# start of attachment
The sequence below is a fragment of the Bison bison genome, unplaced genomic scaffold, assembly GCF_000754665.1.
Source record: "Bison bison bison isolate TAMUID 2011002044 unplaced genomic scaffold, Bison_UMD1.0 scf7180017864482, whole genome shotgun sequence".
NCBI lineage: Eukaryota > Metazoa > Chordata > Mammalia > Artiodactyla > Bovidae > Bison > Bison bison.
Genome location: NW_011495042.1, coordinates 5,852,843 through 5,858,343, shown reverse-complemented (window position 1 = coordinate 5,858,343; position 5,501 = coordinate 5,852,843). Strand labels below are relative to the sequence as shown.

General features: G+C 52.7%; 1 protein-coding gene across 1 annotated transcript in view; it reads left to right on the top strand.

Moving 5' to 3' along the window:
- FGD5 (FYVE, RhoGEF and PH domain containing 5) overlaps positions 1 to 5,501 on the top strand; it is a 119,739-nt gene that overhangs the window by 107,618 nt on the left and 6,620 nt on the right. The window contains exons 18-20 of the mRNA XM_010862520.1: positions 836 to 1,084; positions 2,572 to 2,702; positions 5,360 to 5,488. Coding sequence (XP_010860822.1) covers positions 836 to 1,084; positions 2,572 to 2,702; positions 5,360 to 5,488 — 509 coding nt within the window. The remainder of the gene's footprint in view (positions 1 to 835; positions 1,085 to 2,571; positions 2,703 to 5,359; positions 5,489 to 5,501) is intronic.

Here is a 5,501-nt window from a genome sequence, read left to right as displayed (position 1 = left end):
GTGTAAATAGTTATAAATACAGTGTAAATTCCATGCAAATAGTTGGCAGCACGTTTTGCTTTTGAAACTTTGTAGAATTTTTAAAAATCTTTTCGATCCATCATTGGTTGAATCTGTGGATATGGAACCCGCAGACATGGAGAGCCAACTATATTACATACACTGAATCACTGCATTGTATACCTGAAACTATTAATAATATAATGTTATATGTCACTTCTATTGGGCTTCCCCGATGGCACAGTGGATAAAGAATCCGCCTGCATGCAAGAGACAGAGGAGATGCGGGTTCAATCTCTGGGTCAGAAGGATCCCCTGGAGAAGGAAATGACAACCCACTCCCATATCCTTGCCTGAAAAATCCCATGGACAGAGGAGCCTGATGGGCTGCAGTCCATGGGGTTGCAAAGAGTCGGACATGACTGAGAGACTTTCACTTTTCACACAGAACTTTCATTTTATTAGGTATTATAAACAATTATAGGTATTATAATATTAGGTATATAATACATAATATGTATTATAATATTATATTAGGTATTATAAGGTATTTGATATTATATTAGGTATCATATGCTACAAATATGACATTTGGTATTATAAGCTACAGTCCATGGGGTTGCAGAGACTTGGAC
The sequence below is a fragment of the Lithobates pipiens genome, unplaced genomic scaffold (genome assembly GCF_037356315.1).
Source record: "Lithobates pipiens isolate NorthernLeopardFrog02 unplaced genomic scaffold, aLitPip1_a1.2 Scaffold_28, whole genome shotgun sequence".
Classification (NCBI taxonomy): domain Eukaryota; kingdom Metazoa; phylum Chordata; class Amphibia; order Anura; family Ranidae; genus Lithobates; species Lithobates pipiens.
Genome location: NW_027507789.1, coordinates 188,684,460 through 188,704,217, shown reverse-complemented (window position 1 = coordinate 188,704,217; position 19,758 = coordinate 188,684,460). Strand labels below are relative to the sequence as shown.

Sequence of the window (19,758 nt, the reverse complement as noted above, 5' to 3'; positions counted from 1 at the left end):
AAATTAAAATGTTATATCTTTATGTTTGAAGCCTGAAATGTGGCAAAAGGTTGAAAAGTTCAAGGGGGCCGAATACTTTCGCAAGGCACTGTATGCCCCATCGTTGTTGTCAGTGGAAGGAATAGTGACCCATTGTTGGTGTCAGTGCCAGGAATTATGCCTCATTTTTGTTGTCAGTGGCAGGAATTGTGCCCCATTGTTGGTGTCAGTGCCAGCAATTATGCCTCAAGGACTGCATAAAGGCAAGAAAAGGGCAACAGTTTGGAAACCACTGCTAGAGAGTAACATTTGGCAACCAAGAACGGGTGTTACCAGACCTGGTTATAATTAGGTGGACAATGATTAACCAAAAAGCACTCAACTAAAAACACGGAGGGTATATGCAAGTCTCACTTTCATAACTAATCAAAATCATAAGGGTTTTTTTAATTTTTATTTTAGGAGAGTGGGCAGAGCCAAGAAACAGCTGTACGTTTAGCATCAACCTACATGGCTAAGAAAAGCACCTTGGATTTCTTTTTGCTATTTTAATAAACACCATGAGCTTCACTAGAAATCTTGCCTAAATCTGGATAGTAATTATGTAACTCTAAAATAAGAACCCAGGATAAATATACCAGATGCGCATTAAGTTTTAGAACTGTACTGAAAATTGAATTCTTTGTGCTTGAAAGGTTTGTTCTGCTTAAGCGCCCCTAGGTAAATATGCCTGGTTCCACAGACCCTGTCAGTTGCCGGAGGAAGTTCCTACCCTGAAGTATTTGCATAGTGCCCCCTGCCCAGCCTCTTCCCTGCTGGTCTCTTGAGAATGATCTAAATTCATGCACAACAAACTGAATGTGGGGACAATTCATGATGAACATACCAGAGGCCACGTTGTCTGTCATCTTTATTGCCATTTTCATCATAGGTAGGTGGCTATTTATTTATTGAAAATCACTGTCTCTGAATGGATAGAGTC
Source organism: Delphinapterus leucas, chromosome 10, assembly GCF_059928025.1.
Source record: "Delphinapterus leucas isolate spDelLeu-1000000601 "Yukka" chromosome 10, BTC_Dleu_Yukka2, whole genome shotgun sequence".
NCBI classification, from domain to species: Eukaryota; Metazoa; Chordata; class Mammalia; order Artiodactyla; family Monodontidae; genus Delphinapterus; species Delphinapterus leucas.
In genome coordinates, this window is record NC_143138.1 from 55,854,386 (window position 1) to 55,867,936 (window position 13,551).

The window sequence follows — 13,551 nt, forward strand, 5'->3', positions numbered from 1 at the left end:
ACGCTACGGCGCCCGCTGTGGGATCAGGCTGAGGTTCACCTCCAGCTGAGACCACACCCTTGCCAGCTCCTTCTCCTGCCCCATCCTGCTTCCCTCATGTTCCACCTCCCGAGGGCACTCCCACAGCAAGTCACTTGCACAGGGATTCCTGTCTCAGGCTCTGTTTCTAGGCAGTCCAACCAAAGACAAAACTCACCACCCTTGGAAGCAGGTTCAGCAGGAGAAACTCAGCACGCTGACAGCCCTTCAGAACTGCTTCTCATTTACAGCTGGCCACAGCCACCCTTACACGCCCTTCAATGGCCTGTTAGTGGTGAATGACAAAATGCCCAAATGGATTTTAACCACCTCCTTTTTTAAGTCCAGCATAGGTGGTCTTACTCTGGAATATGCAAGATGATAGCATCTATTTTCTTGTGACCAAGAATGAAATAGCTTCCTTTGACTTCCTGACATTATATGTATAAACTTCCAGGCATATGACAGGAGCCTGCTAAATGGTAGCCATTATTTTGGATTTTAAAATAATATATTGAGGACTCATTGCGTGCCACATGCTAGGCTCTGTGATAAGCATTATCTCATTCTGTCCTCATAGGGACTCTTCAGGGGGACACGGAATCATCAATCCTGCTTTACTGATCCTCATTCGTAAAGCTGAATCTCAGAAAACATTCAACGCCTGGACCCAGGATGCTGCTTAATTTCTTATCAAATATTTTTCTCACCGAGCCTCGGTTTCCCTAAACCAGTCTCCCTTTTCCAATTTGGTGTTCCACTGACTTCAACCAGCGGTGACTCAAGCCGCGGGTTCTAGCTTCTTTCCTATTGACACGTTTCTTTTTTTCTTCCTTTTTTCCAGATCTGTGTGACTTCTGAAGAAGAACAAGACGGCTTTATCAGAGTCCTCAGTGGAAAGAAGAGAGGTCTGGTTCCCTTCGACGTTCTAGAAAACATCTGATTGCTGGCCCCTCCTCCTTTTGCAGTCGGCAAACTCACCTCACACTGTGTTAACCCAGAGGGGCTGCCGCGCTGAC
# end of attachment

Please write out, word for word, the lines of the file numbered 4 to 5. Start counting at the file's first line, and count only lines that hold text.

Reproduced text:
Genome location: NW_011495042.1, coordinates 5,852,843 through 5,858,343, shown reverse-complemented (window position 1 = coordinate 5,858,343; position 5,501 = coordinate 5,852,843). Strand labels below are relative to the sequence as shown.

General features: G+C 52.7%; 1 protein-coding gene across 1 annotated transcript in view; it reads left to right on the top strand.